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Sunday 16 December 2018: Third Sunday in Advent

Rejoice in the Lord always; … and the peace of God which surpasses all understanding, will guard your hearts and your minds in Christ Jesus

Zephaniah 3:14-20; Philippians 4:4-7; Luke 3:7-18

By Ann Jack

Retired United Reformed minister


Context: a town centre congregation of mixed backgrounds and ages

Aim: to pause and reflect on the challenge our readings offer us as we prepare for Christmas and the coming of the Prince of Peace, in a world that is far from being at peace


Amid all our lists, our preparations and plans, we might well crave the peace that perhaps we imagine Paul is writing of in his letter to the Church in Philippi. It is so easy to lose sight of the significance of the celebration that lies at the heart of Christmas. So, when I was preparing this sermon I was shaken out of any possible lethargy by the readings from Zephaniah and Luke. However, the two prophets, Zephaniah and John the Baptist, have very different tones, and what is really interesting is that they have conflicting messages.

When I read Zephaniah, I am uncomfortable. I cannot read it without images of Israel/Palestine coming into my mind. I wonder about how the young people guarding the ‘separation wall’ feel. Do they read it from the perspective of the people for whom this is the promise of God’s favour and their special place in God’s salvation history for the world? This is a promise of restoration and vindication in the face of one’s enemies. What is more, this special place is their right, by virtue of their birth into the tribes of Israel.

As I read this text, I also wonder how different this reading feels to the Palestinian Christians living in Bethlehem, in the shadow of the wall and its watch-towers. As Christians they will read this passage in the season of Advent, a season of hope and promise of the coming of God’s Kingdom.

Of course, originally Zephaniah was written to offer hope to a people who had been scattered and who hoped for the restoration of Judah and Jerusalem. But, as I read this prophecy in today’s troubled world, I do not find in the Zephaniah reading the hope that so many commentators suggest is present. Rather it brings me a sense of foreboding, a sense that this and many other texts have the scope to be abused if they are read without thought for those who might be affected in our present very different times. It is crying out for some corrective in the way in which this text could be interpreted to offer hope to all people and not just to some.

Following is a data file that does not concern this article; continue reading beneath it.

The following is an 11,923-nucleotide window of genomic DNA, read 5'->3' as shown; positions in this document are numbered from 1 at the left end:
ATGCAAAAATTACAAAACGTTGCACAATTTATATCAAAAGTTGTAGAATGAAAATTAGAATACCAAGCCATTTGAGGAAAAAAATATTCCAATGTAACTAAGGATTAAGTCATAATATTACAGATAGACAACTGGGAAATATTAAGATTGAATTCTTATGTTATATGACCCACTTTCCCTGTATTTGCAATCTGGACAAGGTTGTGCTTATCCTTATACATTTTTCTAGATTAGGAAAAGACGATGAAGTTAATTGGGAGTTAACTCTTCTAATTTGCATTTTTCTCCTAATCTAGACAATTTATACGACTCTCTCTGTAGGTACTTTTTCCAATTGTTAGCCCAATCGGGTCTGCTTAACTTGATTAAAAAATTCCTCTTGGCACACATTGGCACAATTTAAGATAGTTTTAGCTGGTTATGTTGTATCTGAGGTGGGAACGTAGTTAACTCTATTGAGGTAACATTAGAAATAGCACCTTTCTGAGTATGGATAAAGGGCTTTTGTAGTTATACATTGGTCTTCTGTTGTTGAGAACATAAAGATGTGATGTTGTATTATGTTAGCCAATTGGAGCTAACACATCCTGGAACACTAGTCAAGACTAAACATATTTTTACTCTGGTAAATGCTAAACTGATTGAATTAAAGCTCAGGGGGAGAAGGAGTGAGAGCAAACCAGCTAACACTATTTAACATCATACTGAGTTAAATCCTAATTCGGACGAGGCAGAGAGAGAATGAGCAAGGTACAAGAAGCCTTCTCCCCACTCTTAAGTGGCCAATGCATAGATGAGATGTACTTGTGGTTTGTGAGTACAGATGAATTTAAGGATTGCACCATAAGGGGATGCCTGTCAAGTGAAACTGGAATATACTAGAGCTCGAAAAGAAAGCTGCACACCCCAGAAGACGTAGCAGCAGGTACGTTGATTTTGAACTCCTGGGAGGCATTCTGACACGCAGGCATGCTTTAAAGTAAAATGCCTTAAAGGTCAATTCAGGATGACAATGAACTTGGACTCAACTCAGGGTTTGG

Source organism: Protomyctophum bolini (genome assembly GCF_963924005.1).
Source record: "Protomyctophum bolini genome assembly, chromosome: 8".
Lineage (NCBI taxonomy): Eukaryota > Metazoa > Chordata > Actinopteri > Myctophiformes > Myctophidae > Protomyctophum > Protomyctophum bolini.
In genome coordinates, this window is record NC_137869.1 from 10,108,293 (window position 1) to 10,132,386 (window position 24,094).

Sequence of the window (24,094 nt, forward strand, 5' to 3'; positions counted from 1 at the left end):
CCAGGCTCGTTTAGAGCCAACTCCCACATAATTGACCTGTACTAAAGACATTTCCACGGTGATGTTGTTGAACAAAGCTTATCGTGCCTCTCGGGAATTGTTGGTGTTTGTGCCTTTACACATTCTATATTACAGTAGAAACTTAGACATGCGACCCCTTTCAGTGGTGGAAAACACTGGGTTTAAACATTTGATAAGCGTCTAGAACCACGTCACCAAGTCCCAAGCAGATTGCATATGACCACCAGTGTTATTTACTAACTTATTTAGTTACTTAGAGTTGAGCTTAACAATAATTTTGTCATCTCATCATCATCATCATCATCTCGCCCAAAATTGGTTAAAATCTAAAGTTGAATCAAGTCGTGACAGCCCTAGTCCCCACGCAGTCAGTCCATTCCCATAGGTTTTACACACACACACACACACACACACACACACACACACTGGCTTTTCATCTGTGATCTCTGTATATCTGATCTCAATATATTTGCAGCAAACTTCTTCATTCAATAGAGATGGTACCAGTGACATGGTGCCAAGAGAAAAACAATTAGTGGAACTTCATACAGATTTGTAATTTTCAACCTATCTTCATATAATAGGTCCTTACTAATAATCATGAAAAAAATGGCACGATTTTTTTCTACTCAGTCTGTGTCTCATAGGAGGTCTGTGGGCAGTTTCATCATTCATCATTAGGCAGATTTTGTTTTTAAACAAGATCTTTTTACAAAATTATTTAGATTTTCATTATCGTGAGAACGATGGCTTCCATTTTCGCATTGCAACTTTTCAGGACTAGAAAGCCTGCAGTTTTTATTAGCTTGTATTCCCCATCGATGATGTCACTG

That corrective we find in the teaching of John the Baptist, who is preaching in the hill country of Judea and gathering quite a crowd. As he ‘prepares the way for the Lord’ he warns of the punishment of God for those who do not live according to God’s law and God’s justice. John is quite clear that there is no birth-right that can save a person from judgment. It is a stark contrast to the reading from Zephaniah which promises restoration on the basis of their birth-right and not their relationship with God and with their neighbours.

In turn different groups ask John how they might avoid harsh judgment: to those who have surplus John says that they must give this surplus to the poor – that extra coat or food; to the tax collectors he advises that they only take what they have a right to; to the soldiers he calls on them to live on their salaries and not to exploit their power or the system to exact any more from the people. In a sense he is holding up a mirror to the people and saying that they should live in harmony with one another and be satisfied with their lot; that they should treat others as they perhaps might hope others would treat them.

That in itself is a challenging prospect, particularly at this time of year. Families who are already struggling are under pressure from advertising to spend more than they can afford in order that their children do not feel left out at school. It seems unthinkable to go into debt to buy the Christmas that the family expect, but how to lower those expectations is the challenge.

So it is, that each year as a community of God’s people we find different ways to support those whom we believe to be in need, particularly during Advent. This is one way of encouraging us, together, to respond to John’s call to be ready for the coming Messiah whose arrival he was proclaiming.

But for me Advent has always been a time of hope and of longing. Together we are looking forward to celebrating Christmas and the coming of God, in the form of the infant Jesus. But more than that we are looking forward to the fulfilment of God’s kingdom here on earth. I know it can seem a long way off, particularly as we hear the news and read the papers, but Paul was very clear in his letter that as Christians we are not to worry about anything (imagine what that could do to your blood pressure). We are to offer all to God in prayer, and to hold on to the hope of God’s promise of peace; a peace which is beyond anything that we can understand, but which can empower us to live out our Christian vocation with renewed vigour and enthusiasm in the year ahead.

Let us rejoice in the Lord always and may God’s peace be alive in our community now and always.

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